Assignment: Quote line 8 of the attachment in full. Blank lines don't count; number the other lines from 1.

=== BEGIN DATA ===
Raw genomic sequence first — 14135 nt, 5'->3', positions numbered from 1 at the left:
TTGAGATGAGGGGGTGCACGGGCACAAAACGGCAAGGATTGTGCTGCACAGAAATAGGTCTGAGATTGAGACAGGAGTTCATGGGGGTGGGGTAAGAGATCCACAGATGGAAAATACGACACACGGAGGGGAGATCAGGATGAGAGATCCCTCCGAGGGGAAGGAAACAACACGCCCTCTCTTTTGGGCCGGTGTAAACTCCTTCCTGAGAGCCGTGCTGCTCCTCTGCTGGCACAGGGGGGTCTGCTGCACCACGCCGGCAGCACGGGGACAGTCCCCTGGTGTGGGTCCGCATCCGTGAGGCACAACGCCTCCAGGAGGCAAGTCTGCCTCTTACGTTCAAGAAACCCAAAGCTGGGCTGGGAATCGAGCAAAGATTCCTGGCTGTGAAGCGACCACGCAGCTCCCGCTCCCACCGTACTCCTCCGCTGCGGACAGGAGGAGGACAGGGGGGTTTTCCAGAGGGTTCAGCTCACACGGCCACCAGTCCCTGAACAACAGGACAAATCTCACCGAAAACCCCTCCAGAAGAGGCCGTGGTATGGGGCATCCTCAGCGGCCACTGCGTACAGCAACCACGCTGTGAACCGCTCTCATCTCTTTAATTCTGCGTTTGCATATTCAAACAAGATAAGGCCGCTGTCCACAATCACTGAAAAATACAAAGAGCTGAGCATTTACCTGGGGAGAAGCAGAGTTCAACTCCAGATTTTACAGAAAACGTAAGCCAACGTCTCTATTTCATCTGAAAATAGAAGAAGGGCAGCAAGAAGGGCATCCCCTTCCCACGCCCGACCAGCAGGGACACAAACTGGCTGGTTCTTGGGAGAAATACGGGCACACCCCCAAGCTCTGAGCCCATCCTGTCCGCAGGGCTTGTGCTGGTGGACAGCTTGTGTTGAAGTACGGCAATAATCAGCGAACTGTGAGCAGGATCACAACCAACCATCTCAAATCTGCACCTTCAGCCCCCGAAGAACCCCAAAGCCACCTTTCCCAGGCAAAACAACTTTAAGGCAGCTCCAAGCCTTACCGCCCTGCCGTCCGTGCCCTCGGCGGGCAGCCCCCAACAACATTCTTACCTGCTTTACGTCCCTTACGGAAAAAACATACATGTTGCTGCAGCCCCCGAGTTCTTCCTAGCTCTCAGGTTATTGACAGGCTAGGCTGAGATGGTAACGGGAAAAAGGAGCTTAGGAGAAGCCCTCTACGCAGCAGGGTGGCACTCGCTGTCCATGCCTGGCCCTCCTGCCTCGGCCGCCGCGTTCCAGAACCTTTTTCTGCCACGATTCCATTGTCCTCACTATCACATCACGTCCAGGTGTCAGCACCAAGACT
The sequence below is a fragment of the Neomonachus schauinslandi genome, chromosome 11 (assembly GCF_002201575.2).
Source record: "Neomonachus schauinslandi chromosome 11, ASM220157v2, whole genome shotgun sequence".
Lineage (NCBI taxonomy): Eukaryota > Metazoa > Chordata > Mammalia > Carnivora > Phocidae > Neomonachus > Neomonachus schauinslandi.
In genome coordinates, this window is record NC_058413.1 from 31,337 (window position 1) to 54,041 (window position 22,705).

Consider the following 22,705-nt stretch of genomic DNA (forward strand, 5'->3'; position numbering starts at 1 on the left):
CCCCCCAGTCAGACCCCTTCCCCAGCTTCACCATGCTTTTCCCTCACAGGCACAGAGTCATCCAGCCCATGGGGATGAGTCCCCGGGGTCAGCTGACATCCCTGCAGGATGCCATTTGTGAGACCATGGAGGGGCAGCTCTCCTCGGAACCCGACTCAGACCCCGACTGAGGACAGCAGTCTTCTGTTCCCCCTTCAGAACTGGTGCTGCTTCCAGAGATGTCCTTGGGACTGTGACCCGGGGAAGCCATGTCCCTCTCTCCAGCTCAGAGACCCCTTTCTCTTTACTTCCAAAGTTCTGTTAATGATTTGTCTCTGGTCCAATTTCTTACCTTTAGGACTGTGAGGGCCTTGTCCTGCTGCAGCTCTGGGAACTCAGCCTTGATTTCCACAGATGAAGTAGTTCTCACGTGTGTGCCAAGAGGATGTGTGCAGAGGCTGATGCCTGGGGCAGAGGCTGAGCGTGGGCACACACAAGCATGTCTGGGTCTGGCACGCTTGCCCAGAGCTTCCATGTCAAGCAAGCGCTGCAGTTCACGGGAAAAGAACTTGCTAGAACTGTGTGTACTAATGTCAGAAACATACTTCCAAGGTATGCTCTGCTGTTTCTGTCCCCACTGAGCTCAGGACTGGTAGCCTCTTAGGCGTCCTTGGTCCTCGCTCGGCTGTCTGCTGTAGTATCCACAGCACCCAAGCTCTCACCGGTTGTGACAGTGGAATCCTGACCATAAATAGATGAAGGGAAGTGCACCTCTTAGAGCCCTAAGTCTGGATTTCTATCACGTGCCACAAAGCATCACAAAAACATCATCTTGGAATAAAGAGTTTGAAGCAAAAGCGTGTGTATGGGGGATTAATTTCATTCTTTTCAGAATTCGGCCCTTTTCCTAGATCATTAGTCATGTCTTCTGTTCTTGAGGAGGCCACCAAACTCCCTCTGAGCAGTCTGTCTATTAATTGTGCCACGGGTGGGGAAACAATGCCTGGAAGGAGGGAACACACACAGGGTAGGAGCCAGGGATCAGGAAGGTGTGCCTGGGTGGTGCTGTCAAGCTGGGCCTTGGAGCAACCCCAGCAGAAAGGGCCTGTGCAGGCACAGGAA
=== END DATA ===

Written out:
CCCCCCAGTCAGACCCCTTCCCCAGCTTCACCATGCTTTTCCCTCACAGGCACAGAGTCATCCAGCCCATGGGGATGAGTCCCCGGGGTCAGCTGACATCCCTGCAGGATGCCATTTGTGAGACCATGGAGGGGCAGCTCTCCTCGGAACCCGACTCAGACCCCGACTGAGGACAGCAGTCTTCTGTTCCCCCTTCAGAACTGGTGCTGCTTCCAGAGATGTCCTTGGGACTGTGACCCGGGGAAGCCATGTCCCTCTCTCCAGCTCAGAGACCCCTTTCTCTTTACTTCCAAAGTTCTGTTAATGATTTGTCTCTGGTCCAATTTCTTACCTTTAGGACTGTGAGGGCCTTGTCCTGCTGCAGCTCTGGGAACTCAGCCTTGATTTCCACAGATGAAGTAGTTCTCACGTGTGTGCCAAGAGGATGTGTGCAGAGGCTGATGCCTGGGGCAGAGGCTGAGCGTGGGCACACACAAGCATGTCTGGGTCTGGCACGCTTGCCCAGAGCTTCCATGTCAAGCAAGCGCTGCAGTTCACGGGAAAAGAACTTGCTAGAACTGTGTGTACTAATGTCAGAAACATACTTCCAAGGTATGCTCTGCTGTTTCTGTCCCCACTGAGCTCAGGACTGGTAGCCTCTTAGGCGTCCTTGGTCCTCGCTCGGCTGTCTGCTGTAGTATCCACAGCACCCAAGCTCTCACCGGTTGTGACAGTGGAATCCTGACCATAAATAGATGAAGGGAAGTGCACCTCTTAGAGCCCTAAGTCTGGATTTCTATCACGTGCCACAAAGCATCACAAAAACATCATCTTGGAATAAAGAGTTTGAAGCAAAAGCGTGTGTATGGGGGATTAATTTCATTCTTTTCAGAATTCGGCCCTTTTCCTAGATCATTAGTCATGTCTTCTGTTCTTGAGGAGGCCACCAAACTCCCTCTGAGCAGTCTGTCTATTAATTGTGCCACGGGTGGGGAAACAATGCCTGGAAGGAGGGAACACACACAGGGTAGGAGCCAGGGATCAGGAAGGTGTGCCTGGGTGGTGCTGTCAAGCTGGGCCTTGGAGCAACCCCAGCAGAAAGGGCCTGTGCAGGCACAGGAA